Even prior to this, however, DePalma was considered by some to be a controversial figure in the world of paleontology. In 2015, he introduced a new species of dinosaur he’d recovered from the Hell Creek Formation dubbed Dakotaraptor, though after presenting the completed skeleton, it was discovered one of the bones belonged to a turtle.
DePalma also stirred up controversy with his business practices, as he retains all control of his specimens even after they’ve been placed in museums and university collections. He also reportedly funds his field work by creating replicas of his finds and selling them to private collectors.
Robert DePalma / Facebook
But the strangest discrepancy of all may be DePalma’s record of the discovery itself. While the paleontologist and his team have made claims about the large number of dinosaur fossils uncovered near the surface of the Tanis deposit, his article in PNAS only mentions one example in a supplementary document.
The San Diego Union-Tribune
As of now, additional papers on Tanis are being prepared that will hopefully clear up the confusion surrounding DePalma’s find. Until then, one can only wonder if DePalma’s discovery will truly change history or simply wind up as the fabrication of another would-be hero in search of fame and glory.
FallonCohen / Imgur
For David Bradt, however, the discovery he made while out hunting was certainly the real deal. The Montana man was only hoping to return from his hunting trip with something to show for it, but he never could’ve anticipated he was about to make history.
One November afternoon, Bradt ventured into Montana’s Charles M. Russell National Wildlife Refuge hoping to bag an elk. While he was prepared for a hunt, he never imagined the creature he would find.
Allen Russell Photography
Unfortunately, luck wasn’t on David’s side that day. He hadn’t seen an elk all afternoon, so he decided to walk over to a nearby spring to take a break.
David approached the water’s edge to splash some cool water on his face when he noticed something sticking out from the rocks. Rather than return to his futile hunt, he bent down to investigate.
Based on a life of outdoor experience, Bradt assumed that he had spotted some petrified wood. But when he took a closer look, he realized that it was something much different.
Utah Geological Survey
He found a bone! He assumed that it was probably just from a dead elk or a bighorn sheep that called the refuge home, but something about it didn’t seem right.
David was an avid outdoorsman, but this bone was out of his depth. He notified both wildlife services and the paleontology department of a local museum before reaching out to some unlikely experts for help.
Museum of the Rockies
He called his children! Like most kids, Kellen and Garrison loved dinosaurs. They immediately wanted to get involved and help their dad get to the bottom of this mysterious discovery.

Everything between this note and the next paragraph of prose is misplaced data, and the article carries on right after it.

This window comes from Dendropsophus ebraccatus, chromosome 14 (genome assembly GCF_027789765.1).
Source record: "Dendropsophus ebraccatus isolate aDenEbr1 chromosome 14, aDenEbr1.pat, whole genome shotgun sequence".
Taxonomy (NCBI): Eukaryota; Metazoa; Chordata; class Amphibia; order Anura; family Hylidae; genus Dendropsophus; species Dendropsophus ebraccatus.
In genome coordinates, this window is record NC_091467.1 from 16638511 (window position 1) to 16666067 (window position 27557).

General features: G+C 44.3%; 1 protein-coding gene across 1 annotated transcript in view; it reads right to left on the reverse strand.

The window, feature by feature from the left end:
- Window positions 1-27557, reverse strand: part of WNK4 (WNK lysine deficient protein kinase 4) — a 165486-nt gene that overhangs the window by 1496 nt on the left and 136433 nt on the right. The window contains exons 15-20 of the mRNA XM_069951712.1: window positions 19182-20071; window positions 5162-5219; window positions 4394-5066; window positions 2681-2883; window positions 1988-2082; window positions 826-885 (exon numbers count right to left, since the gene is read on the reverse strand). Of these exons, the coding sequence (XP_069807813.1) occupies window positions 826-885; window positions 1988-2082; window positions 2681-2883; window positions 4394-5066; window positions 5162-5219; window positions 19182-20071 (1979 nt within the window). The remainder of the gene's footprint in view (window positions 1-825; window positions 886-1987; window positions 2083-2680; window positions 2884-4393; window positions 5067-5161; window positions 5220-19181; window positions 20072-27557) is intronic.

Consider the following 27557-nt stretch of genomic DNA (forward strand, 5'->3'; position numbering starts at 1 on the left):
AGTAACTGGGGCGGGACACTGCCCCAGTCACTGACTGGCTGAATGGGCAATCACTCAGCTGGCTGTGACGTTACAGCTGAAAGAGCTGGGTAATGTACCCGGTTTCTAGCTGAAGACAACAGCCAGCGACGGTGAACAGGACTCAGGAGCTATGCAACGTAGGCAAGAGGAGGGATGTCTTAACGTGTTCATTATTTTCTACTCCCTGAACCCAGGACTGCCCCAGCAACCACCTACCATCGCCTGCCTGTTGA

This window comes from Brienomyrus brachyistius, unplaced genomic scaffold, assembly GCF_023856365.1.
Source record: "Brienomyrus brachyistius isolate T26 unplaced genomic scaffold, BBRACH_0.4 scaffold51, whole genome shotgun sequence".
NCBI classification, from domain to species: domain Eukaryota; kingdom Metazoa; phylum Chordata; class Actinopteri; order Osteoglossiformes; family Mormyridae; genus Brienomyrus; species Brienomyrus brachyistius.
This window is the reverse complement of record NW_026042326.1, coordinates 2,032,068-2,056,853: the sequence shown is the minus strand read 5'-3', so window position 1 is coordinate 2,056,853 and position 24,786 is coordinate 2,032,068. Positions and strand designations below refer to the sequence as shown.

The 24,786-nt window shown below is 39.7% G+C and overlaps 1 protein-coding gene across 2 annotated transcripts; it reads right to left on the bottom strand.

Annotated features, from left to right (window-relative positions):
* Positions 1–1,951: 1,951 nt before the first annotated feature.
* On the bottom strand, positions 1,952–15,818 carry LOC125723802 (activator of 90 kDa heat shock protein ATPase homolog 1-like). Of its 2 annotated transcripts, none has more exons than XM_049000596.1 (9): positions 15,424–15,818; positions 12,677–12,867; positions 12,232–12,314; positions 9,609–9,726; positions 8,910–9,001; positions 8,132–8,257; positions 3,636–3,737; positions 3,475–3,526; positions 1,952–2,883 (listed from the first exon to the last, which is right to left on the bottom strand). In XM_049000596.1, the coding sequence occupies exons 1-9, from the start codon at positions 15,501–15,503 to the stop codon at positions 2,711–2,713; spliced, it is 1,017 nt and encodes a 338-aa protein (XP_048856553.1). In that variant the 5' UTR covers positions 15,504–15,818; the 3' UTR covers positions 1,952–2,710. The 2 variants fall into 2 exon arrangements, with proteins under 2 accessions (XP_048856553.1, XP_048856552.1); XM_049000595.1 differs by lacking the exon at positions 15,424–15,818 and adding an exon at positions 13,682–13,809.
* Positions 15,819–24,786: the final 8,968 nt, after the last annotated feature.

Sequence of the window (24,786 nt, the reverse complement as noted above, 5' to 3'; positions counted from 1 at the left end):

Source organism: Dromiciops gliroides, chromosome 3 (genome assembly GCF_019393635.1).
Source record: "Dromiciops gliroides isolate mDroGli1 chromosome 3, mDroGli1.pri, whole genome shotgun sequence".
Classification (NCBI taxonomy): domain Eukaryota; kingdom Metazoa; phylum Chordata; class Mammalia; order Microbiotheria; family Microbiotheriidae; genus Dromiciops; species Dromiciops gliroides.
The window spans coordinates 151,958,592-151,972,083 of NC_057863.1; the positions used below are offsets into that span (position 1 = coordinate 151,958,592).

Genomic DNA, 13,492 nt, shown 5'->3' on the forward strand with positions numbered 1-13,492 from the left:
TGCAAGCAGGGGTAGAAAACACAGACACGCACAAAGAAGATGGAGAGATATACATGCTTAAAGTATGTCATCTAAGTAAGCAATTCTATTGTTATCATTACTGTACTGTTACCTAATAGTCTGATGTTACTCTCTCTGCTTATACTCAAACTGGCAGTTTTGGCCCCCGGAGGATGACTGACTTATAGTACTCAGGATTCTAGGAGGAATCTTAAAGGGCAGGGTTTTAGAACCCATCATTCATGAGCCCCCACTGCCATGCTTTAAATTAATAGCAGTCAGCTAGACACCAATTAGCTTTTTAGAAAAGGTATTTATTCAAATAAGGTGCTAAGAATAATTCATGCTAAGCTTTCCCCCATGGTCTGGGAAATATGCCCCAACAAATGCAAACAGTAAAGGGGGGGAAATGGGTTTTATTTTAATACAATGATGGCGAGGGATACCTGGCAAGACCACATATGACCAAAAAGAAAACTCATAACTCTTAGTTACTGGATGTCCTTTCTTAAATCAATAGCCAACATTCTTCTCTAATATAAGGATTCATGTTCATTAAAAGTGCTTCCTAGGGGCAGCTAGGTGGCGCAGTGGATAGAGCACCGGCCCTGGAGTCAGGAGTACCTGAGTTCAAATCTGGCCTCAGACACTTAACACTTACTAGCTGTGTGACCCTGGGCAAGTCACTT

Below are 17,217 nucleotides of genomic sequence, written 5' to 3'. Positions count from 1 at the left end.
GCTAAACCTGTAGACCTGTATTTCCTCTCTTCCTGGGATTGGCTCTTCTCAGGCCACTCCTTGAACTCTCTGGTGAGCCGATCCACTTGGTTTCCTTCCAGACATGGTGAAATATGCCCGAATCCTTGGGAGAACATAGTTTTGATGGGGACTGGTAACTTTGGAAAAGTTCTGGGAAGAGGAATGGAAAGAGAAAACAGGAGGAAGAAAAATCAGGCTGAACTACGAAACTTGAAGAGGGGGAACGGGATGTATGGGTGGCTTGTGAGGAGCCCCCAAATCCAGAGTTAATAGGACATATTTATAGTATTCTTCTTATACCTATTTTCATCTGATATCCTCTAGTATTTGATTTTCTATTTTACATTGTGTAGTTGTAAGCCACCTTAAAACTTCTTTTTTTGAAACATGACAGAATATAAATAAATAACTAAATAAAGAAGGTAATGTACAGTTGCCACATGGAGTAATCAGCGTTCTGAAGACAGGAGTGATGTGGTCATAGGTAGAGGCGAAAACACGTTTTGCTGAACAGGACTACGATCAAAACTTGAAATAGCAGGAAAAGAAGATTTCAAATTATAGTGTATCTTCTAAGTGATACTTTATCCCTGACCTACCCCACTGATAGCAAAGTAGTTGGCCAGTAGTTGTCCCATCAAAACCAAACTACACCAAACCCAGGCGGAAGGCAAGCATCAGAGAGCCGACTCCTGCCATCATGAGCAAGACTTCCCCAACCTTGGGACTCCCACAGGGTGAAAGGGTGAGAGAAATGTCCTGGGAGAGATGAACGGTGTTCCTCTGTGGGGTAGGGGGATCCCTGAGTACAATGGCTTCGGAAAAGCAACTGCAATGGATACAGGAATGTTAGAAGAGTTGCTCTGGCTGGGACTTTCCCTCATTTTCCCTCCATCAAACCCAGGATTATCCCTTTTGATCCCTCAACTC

The trio began to clear dirt away from the bone, but something unusual happened: they just kept revealing more and more bone. Eventually they had to go home for the night, making sure to keep the site secret.
The size was beginning to send David’s mind racing. Bones this large had to belong to something massive. “It’s about the size of a cow.” Given how large the bone was, it was getting tough to keep the site secret.
But why did they have to keep the spot hidden? Rare fossils are quite valuable and can attract robbers looking for a quick buck. But there was something else significant about the site…
One hundred million years ago, the entire region was one giant mud pit on the bottom of an inland sea. That meant the creature, despite being found in the middle of Montana, was likely aquatic.
Scientists initially suspected the bone belonged to a mosasaurus, a giant predatory creature that most resembled a lizard mixed with a whale. As the excavation continued, however, they came to realize they were looking at something else.
Their next best guess was a plesiosaur, similar to the mythical Loch Ness monster. Once again, however, the bones didn’t seem to match up. Without a clear hypothesis, all scientists could do was keep digging.
More dirt was washed away and, eventually, the scientists started dissolving the rock in order to remove the bones. When the work was done, they unearthed an unusual looking skull.
It was a dinosaur skull! Rather than a traditionally shaped cranium, this one looked more like a big cat or alligator. There was also an unusually large tail wrapped around the mass of bones. Outside help was necessary.
The bones were sent to scientists at the University of Alaska in Fairbanks for analysis. They too, thought the skeleton was similar to a plesiosaur, except for one defining difference.
Plesiosaurs are known for their long, serpentine necks, and this skeleton was lacking that feature. Eventually the scientists reached an undeniable conclusion: this was something new and deadly.
After further study, experts concluded the skeleton belonged to an elasmosaurus, a variant of plesiosaur. Its neck contained fewer vertebrae than average, however, only measuring seven feet long rather than the usual 18 feet.
Fairbanks Daily News-Miner